What Hooked Us:
Excellent motion clarity if you turn down the brightness.
Decent SDTV signal processing.
Why We Grumbled:
Low maximum contrast.
Imperfections in HDTV processing.
No S-Video or headphone connections.
Judder in 24p movies.
The Final Verdict:
OK, this is a great everyday TV — it’d be unfair to say otherwise. What we can say is this: The LG disappoints with inaccurate HDTV processing and weak contrast. But a washboard-esque construction — standing just four centimetres deep — and a gorgeous, glossy design might lead many buyers to throw caution to the wind: You’ll quickly find yourself falling for the 42 LG 6100’s svelte exterior. And to the TV’s credit, expert users will love the deep colour-adjustment menu. All in all, this LG is a bit of a mixed bag.
High-flying multimedia capabilities were more the exception than the rule when this TV hit the shelves around a year ago. Like many TVs of its time, the LG has a USB socket that plays back JPEG photos and MP3 music, but lacks a network connection and digital-video-playback capabilities. Photos appear in high definition, but fail to display the highest level of detail.
The slender, well arranged remote control has a back button for jumping between the five most-recently viewed channels, but no button for switching picture format directly — this only quick way to do this is via the “Q.MENU” button. The “Expert” menu provides finely adjustable controls for colour balance and gamma, for example. The channel list is handy, but the long delay when switching channels will vex even patient users.
The 42 LG 6100 uses a light sensor to adjust brightness and colour temperature to suit the ambient illumination. In daylight, therefore, the colours become cooler, and since this means the screen is filtering the backlight to a lesser extent, the picture gains useful reserves of contrast and brightness. But you can’t adjust settings such as colour saturation and sharpness while the sensor is active, and the TV announces each of its automatic adjustments on the screen — this quickly begins to grate on the nerves. Other features include a hybrid tuner for analogue TV and DVB-T — but not digital satellite or cable — and a Level 2.5 Teletext decoder.
Picture Quality of Standard Signals
The “Cinema” preset delivers the most natural TV picture, but we advise also turning down the sharpness slightly and switching off the noise filter. You should also get rid of the “TruMotion” technology: This improves motion sharpness in TV signals, but introduces overly smooth motion to movies, whose picture is actually meant to show slight judder. Skin tones then lack some differentiation and look too evened out, but stock tickers on a TV news channel display clearly. Via the Scart input, the LG produces a picture with only average sharpness, but the video processing impresses, producing accurate, flicker-free progressive video from 576i signals via both Scart and HDMI. With “Real Cinema” activated, the LG displays movies in optimum quality, but TV material is better off without the technology.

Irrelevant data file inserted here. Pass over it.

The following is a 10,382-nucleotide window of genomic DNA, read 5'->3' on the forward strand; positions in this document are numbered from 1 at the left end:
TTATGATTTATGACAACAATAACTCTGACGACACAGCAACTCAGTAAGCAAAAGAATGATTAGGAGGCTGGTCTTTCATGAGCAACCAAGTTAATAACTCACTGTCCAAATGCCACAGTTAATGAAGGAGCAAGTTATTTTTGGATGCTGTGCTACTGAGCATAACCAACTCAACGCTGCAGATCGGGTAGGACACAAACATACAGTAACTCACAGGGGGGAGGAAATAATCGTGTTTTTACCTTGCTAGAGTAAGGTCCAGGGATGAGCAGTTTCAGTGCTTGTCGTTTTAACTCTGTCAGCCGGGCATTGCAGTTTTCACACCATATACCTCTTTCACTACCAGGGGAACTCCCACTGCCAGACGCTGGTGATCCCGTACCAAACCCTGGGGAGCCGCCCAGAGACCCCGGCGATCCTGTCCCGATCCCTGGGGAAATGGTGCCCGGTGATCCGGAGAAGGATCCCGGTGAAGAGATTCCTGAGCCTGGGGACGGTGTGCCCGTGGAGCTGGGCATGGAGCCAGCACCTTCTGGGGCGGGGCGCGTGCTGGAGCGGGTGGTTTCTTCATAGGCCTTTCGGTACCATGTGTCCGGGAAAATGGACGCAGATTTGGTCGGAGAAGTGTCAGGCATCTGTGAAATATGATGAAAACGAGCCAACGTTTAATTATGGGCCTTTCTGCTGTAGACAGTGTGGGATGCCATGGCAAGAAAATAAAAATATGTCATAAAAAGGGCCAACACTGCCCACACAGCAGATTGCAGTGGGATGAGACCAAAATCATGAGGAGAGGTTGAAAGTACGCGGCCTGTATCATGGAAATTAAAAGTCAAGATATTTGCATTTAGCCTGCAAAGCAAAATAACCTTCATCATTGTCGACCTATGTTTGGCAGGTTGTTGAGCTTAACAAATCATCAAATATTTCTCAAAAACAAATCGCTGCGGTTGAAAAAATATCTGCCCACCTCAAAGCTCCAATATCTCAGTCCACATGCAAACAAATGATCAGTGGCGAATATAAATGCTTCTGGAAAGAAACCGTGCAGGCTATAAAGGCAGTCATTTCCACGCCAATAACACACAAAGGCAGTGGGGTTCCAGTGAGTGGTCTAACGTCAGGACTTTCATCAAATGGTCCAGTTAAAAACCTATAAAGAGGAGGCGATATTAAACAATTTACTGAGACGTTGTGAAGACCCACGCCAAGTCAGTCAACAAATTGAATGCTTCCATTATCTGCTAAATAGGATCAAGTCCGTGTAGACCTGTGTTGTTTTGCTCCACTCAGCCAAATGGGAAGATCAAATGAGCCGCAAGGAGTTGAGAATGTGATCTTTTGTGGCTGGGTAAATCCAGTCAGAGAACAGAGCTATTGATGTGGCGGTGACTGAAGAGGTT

HDTV Picture Quality
Even in the best preset, the picture suffers a slight cyan tint, producing a colour temperature of 7,400 Kelvin. It is at least possible to optimize the colours, but you’ll have to live with the weak contrast. In night-time scenes, the LG fails to produce an impression of depth. And in bright scenes, the problems continue: In all three HD resolutions (1080/60i, 1080/60p, 1080/24p), shadows around contrast-rich objects reduce the fine-detail reproduction — you can see this in the white text at the start of “Casino Royale”, for example.
Unfortunately, pulldown judder appears in film-based video, regardless of whether it arrives at 24 or 60 hertz. We also noticed occasional judder in HD test sequences with 60 motion phases — just like we saw with films. The LG also ignores blacker-than-black and whiter-than-white shades; this can jeopardize accurate differentiation of the brightest and darkest areas.
The speakers don’t point directly towards the viewer, and lack clarity when reproducing speech. Music sounds flat, and the seven-band equalizer provides only limited relief.
Picture Mode: Cinema
Colour Temperature: Warm
Fresh Colour: Off
Black Level: Low
Noise Reduction: Off
* These settings apply to realistic playback of HDTV/Blu-ray material through the HDMI interface in a darkened environment. Manufacturing and HDMI playback device deviations may necessitate slight adjustment.
- Product Type – 42″ LCD TV
- HDMI – 4
- Dynamic Contrast Ratio – 50000:1
- Resolution – 1920×1080
- Brightness – 500 cd/m2
- Image Aspect Ratio – 16:9
- Diagonal Size – 42″ – widescreen
- Power Consumption Operational – 265 Watt
- Power Consumption Stand by / Sleep – 1 Watt
- Height – 74.7 cm
- Depth – 4.5 cm
- Width – 103.77 cm
- Weight – 18 kg
Dimensions & Weight Details
- Dimensions & Weight Details – Panel with stand – 103.77 cm x 37.95 cm x 79.5 cm x 21.4 kg